US proposes nuclear resolution at UN

US proposes nuclear resolution at UN

The draft, obtained by The Associated Press, does not mention any country by name but it reaffirms previous Security Council resolutions that imposed sanctions on Iran and North Korea for their nuclear activities. It does not call for any new sanctions.
Another provision apparently aimed at Iran and North Korea, "deplores" the current major challenges to nuclear nonproliferation that the council has determined to be threats to international peace and security. It "demands that the parties concerned comply fully with their obligations under the relevant Security Council resolutions."

The United States, which holds the Security Council presidency this month, chose nuclear nonproliferation and nuclear disarmament as the topic for a high-level council meeting to be held September 24 on the sidelines of the annual ministerial meeting of the UN General Assembly.
The draft resolution was circulated today to the 14 other council members, and council experts immediately began discussions.

A diplomat familiar with the negotiations said the five veto-wielding council nations -- the US, Russia, China, Britain and France -- agreed on most provisions before the draft was circulated, but China objected to including the resolutions related to North Korea.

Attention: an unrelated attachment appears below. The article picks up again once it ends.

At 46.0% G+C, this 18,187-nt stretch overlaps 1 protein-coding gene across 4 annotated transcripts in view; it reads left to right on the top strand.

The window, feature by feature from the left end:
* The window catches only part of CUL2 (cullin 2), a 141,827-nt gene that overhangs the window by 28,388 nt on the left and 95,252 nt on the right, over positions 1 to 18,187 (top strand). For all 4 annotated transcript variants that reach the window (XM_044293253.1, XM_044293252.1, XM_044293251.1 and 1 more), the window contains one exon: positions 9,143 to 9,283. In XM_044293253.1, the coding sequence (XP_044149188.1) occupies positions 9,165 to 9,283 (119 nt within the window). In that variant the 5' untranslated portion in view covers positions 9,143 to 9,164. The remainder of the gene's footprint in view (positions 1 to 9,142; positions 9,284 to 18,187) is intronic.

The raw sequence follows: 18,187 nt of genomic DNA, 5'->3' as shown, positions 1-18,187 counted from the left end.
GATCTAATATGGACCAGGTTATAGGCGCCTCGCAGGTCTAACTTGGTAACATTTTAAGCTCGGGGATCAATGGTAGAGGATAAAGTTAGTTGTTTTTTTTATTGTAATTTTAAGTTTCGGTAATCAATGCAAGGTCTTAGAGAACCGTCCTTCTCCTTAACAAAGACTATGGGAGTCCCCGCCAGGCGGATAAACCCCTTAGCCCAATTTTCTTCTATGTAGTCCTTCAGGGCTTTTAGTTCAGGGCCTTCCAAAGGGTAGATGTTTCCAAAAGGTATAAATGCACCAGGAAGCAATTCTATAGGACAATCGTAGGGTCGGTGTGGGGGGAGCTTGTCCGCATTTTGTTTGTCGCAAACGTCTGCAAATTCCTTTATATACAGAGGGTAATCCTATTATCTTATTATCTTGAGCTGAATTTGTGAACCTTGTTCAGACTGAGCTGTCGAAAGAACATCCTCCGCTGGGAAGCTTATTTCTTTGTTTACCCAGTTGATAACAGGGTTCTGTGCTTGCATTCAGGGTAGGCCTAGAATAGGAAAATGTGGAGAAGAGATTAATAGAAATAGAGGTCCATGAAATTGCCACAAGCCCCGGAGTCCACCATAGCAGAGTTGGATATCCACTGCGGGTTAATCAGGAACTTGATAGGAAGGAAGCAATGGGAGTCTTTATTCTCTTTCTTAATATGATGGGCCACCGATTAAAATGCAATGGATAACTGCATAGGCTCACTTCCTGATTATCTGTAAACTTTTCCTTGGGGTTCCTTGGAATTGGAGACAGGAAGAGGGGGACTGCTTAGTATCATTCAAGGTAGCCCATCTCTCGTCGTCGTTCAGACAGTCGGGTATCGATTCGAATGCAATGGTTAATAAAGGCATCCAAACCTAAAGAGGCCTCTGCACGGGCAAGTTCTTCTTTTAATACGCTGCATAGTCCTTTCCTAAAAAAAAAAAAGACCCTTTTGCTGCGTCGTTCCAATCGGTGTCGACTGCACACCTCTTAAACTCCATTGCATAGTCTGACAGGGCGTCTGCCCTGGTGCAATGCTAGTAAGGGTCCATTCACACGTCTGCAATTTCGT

Obama had earlier called for the slashing of US and Russian nuclear arsenals, adoption of the treaty banning all nuclear tests, and talks on a new treaty that "verifiably" ends the production of fissile materials used to make atomic weapons.

The resolution welcomes the US-Russia negotiations, calls on all countries to refrain from conducting nuclear tests and join the test ban treaty, and urges the Conference on Disarmament in Geneva to negotiate a treaty banning the production of fissile material for nuclear weapons or other explosive devices "as soon as possible."

In its opening paragraph, the draft states that the Security Council is committed "to seek a safer world for all and to create the conditions for a world without nuclear weapons" in accordance with the goals of the Nuclear Nonproliferation Treaty.

The draft calls on all countries that are not parties to join the treaty "to achieve its universality at an early date, and in any case to adhere to its terms."
The major countries that are not members are India and Pakistan, which have conducted nuclear tests, and Israel which is believed to have a nuclear arsenal.